Archbishop Donald Bolen of Regina, Saskatchewan, is pictured with Ted Quewezance, former chief of Keeseekoose First Nation and a residential school survivor, near the Vatican in Rome March 30, 2022. Canadian Indigenous delegations are in Rome for meetings with Pope Francis. CNS photo/Cindy Wooden

Indigenous want truth about past, partnership for future

By 
  • March 31, 2022

VATICAN CITY -- Ted Quewezance came to the Vatican looking for closure.

The former chief of the Keeseekoose First Nation and former executive director of the National Residential School Survivors Society said he joined the delegates hoping for an apology from Pope Francis and as part of the process "to bring closure to the pain and sorrow that each of us experienced."

Quewezance was one of the first survivors in Canada to speak publicly about having been sexually abused at a church-run residential school near his home in Saskatchewan.

"When I was taken away from my grandparents," he said, pausing to recompose himself, "it's long ago, but it hurts. One thing I'll never forget, never, will never forget is the pain that we experienced. The sexual abuse, physical abuse and the trauma that we experienced."

He also hopes for an acknowledgement by the pope that members of the First Nations, Inuit and Métis communities, including those who continue to treasure their cultural and spiritual traditions, "are human beings. We are not atheists. We are not evil. We are human beings."

Pope Francis met with members of the Assembly of First Nations today, following on his March 28 audiences with Métis and Inuit delegates.

Wearing an orange shirt to honour the Indigenous children who were taken from their families and sent to the schools, Quewezance also wears an orange beaded necklace featuring a photo of his six-month-old great-granddaughter, Ella. He was hoping the Pope would bless it.

Quewezance now does a private podcast to help his grandchildren learn their language and the Keeseekoose ceremonies.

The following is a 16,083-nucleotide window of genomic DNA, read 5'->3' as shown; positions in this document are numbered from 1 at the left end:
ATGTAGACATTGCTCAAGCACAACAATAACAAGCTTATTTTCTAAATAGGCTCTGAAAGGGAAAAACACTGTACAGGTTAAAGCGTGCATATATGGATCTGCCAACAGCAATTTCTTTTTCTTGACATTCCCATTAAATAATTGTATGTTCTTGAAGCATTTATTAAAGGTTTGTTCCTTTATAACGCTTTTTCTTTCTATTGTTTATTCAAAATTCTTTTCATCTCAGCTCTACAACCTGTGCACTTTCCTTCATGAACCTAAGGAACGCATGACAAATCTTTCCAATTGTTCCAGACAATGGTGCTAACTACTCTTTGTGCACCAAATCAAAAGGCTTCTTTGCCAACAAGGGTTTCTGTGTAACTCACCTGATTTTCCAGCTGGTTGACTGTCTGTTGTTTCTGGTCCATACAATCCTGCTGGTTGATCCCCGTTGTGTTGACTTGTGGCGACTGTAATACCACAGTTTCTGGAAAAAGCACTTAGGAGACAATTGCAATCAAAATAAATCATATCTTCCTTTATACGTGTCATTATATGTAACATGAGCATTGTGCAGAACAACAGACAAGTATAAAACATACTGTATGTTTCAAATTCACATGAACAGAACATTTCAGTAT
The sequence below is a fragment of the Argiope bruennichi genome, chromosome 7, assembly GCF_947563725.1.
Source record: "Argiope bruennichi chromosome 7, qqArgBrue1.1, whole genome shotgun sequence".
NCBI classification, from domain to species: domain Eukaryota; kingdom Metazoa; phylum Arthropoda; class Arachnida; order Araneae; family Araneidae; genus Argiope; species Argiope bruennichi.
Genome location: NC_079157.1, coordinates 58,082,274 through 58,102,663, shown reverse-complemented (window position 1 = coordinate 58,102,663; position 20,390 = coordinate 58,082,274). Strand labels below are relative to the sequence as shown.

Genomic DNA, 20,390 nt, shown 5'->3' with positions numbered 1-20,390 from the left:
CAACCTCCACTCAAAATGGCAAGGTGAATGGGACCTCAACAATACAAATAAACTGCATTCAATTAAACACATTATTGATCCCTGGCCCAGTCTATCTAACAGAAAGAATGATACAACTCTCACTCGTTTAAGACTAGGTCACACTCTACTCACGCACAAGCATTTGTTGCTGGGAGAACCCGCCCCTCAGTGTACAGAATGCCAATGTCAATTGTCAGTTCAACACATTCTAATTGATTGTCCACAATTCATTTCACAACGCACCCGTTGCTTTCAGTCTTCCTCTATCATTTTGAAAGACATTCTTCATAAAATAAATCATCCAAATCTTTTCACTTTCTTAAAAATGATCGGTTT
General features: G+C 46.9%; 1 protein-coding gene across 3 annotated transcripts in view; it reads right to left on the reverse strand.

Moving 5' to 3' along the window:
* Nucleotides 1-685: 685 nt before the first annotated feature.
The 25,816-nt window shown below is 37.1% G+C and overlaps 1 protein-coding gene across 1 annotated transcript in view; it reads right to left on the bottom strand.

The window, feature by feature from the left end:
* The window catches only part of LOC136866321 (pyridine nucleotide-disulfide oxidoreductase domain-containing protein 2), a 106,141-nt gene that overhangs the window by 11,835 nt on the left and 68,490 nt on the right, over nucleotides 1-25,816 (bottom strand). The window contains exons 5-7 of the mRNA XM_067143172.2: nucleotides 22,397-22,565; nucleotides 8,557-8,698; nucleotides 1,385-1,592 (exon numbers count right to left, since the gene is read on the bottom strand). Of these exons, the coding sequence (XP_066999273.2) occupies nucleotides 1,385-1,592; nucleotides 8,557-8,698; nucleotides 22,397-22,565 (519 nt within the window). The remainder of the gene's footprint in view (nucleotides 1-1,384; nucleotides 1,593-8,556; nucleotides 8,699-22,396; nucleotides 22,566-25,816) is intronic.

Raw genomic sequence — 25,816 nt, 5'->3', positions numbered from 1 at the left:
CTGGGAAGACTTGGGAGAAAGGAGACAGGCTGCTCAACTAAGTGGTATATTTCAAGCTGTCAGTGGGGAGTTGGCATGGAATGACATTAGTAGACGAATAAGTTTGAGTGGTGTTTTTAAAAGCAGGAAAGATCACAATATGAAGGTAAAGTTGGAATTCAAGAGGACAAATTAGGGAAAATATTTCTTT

"In my journey, I was a very angry man, very angry," he said. "I was mean because I was angry, but I took it upon myself to get to understand forgiveness," especially the need to forgive himself first and ask the forgiveness of his wife, children and grandchildren.

The survivors who traveled to Rome and the leaders of their communities spoke repeatedly of the "intergenerational trauma" caused by the schools with the abused pupils going on to mistreat their own family members or falling prey to addiction.

"Within my family in the last 10 years, we lost 19 of our relatives — sisters, nieces, nephews — through suicide, overdoses, opioids. Nineteen we lost, and that's painful," Quewezance said.

All the delegations in Rome asked Pope Francis for help securing records from Catholic dioceses and religious orders regarding the schools, not only to fill out the history of the schools, but also to identify the people in the unmarked graves.

The delegates also want a commitment from the pope and Canadian bishops to moving forward together on a path determined by the survivors and elders.

"It's about truth telling, you know; breaches have been made, but how do we fix them?" Quewezance said. "We could carry on and fight for the next 100 years, is it going to solve anything?"

His dream is that Ella, and all the Indigenous children in Canada, "will grow up to have peace, to have her culture, to have her traditions."

"Every child matters, whether they be First Nations, Inuit, Métis, Italians, Ukrainians, Russians," he said. "That's what it's about: peace and loving one another."

Regina Archbishop Donald Bolen, who has been working with Quewezance, said he began hearing the stories of the residential school survivors 10 years ago as part of the truth and reconciliation process in Saskatchewan.

"For me, I think it was the start of the fracturing of a narrative that we had of what Canada was about and what the Church did when it came to that land," as well as the Church's relationship with the Indigenous peoples, its missionary activity and the role of the schools, he said. "There was a certain narrative embedded that was being torn apart and torn apart for the Church, torn apart for the nation. And so, the voice of survivors became kind of a line to a different kind of truth.

"The church is a communion, horizontally and vertically," the archbishop said. "So, we're connected to the people that went before us, and where there was caused great pain and suffering, we are connected to that and so apologizing is appropriate."

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